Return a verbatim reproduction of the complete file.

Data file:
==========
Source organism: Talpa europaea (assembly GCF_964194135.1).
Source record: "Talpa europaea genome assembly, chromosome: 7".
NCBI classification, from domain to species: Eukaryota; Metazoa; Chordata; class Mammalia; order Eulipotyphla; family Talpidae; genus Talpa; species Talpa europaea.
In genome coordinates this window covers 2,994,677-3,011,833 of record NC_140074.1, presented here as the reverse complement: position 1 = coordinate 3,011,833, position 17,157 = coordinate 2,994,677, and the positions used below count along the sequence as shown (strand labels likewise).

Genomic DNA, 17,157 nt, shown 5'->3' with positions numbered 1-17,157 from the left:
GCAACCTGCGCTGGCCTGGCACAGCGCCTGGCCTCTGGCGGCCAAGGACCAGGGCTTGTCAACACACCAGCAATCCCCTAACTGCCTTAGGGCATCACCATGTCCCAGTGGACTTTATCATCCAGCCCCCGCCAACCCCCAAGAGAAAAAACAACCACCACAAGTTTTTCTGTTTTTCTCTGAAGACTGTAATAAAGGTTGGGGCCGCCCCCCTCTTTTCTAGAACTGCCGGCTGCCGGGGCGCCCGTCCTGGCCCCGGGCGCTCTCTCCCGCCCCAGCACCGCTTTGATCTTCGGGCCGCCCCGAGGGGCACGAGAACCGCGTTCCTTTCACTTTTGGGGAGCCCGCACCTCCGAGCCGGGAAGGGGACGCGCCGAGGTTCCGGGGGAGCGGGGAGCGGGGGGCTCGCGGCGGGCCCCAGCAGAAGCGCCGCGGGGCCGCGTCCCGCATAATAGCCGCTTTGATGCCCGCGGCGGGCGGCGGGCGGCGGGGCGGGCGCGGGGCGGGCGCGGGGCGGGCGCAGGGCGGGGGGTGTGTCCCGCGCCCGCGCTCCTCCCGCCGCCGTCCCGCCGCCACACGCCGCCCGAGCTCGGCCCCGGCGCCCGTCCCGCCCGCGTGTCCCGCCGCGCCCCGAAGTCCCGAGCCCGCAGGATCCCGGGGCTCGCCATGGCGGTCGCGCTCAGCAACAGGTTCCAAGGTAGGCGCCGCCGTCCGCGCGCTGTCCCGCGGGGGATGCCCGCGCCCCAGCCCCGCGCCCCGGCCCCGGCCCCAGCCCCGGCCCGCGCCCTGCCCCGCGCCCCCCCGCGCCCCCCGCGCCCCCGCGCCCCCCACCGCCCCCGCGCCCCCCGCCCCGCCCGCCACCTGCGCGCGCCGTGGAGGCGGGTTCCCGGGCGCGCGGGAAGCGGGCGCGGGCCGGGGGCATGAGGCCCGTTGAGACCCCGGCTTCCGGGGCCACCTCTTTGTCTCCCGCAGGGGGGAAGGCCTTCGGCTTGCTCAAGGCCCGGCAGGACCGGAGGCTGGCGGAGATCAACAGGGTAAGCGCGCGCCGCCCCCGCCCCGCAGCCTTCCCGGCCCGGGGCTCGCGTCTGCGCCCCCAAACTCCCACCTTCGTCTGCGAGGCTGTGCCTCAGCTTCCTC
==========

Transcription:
Source organism: Talpa europaea (assembly GCF_964194135.1).
Source record: "Talpa europaea genome assembly, chromosome: 7".
NCBI classification, from domain to species: Eukaryota; Metazoa; Chordata; class Mammalia; order Eulipotyphla; family Talpidae; genus Talpa; species Talpa europaea.
In genome coordinates this window covers 2,994,677-3,011,833 of record NC_140074.1, presented here as the reverse complement: position 1 = coordinate 3,011,833, position 17,157 = coordinate 2,994,677, and the positions used below count along the sequence as shown (strand labels likewise).

Genomic DNA, 17,157 nt, shown 5'->3' with positions numbered 1-17,157 from the left:
GCAACCTGCGCTGGCCTGGCACAGCGCCTGGCCTCTGGCGGCCAAGGACCAGGGCTTGTCAACACACCAGCAATCCCCTAACTGCCTTAGGGCATCACCATGTCCCAGTGGACTTTATCATCCAGCCCCCGCCAACCCCCAAGAGAAAAAACAACCACCACAAGTTTTTCTGTTTTTCTCTGAAGACTGTAATAAAGGTTGGGGCCGCCCCCCTCTTTTCTAGAACTGCCGGCTGCCGGGGCGCCCGTCCTGGCCCCGGGCGCTCTCTCCCGCCCCAGCACCGCTTTGATCTTCGGGCCGCCCCGAGGGGCACGAGAACCGCGTTCCTTTCACTTTTGGGGAGCCCGCACCTCCGAGCCGGGAAGGGGACGCGCCGAGGTTCCGGGGGAGCGGGGAGCGGGGGGCTCGCGGCGGGCCCCAGCAGAAGCGCCGCGGGGCCGCGTCCCGCATAATAGCCGCTTTGATGCCCGCGGCGGGCGGCGGGCGGCGGGGCGGGCGCGGGGCGGGCGCGGGGCGGGCGCAGGGCGGGGGGTGTGTCCCGCGCCCGCGCTCCTCCCGCCGCCGTCCCGCCGCCACACGCCGCCCGAGCTCGGCCCCGGCGCCCGTCCCGCCCGCGTGTCCCGCCGCGCCCCGAAGTCCCGAGCCCGCAGGATCCCGGGGCTCGCCATGGCGGTCGCGCTCAGCAACAGGTTCCAAGGTAGGCGCCGCCGTCCGCGCGCTGTCCCGCGGGGGATGCCCGCGCCCCAGCCCCGCGCCCCGGCCCCGGCCCCAGCCCCGGCCCGCGCCCTGCCCCGCGCCCCCCCGCGCCCCCCGCGCCCCCGCGCCCCCCACCGCCCCCGCGCCCCCCGCCCCGCCCGCCACCTGCGCGCGCCGTGGAGGCGGGTTCCCGGGCGCGCGGGAAGCGGGCGCGGGCCGGGGGCATGAGGCCCGTTGAGACCCCGGCTTCCGGGGCCACCTCTTTGTCTCCCGCAGGGGGGAAGGCCTTCGGCTTGCTCAAGGCCCGGCAGGACCGGAGGCTGGCGGAGATCAACAGGGTAAGCGCGCGCCGCCCCCGCCCCGCAGCCTTCCCGGCCCGGGGCTCGCGTCTGCGCCCCCAAACTCCCACCTTCGTCTGCGAGGCTGTGCCTCAGCTTCCTC